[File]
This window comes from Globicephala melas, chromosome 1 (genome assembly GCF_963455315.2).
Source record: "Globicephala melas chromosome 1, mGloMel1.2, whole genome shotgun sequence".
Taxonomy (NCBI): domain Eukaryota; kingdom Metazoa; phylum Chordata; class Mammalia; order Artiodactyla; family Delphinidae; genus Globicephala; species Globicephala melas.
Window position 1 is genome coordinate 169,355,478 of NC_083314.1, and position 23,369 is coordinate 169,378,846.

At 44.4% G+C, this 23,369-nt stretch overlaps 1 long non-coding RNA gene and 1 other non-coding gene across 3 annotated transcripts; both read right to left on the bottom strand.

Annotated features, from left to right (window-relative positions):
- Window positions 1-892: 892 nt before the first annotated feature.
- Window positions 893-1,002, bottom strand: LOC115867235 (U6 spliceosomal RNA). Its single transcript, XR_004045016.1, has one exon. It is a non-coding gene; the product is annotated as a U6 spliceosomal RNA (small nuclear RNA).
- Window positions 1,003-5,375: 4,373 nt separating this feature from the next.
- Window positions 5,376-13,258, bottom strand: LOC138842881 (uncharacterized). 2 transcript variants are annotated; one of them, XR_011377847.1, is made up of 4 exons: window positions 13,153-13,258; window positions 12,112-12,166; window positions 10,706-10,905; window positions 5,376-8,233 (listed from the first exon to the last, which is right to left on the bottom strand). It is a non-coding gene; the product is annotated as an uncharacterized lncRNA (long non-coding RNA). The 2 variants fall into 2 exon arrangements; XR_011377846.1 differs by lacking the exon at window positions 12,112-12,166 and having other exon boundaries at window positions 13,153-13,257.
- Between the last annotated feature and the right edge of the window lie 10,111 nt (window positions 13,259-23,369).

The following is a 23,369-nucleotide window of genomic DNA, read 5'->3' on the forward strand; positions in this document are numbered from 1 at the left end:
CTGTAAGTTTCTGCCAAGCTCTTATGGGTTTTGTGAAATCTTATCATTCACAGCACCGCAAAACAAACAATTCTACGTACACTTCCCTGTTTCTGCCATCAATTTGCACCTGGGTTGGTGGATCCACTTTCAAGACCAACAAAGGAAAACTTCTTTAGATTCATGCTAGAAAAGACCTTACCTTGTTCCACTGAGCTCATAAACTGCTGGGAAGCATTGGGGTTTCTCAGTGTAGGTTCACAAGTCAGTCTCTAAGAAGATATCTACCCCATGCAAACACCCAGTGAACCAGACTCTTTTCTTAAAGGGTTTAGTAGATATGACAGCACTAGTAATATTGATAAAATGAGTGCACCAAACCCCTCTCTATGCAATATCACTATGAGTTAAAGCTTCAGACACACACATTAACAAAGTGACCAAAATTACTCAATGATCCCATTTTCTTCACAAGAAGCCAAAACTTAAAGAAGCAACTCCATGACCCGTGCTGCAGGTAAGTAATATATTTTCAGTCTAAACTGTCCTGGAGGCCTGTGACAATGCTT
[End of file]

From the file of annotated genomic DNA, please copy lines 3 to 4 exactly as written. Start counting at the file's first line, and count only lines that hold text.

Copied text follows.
Taxonomy (NCBI): domain Eukaryota; kingdom Metazoa; phylum Chordata; class Mammalia; order Artiodactyla; family Delphinidae; genus Globicephala; species Globicephala melas.
Window position 1 is genome coordinate 169,355,478 of NC_083314.1, and position 23,369 is coordinate 169,378,846.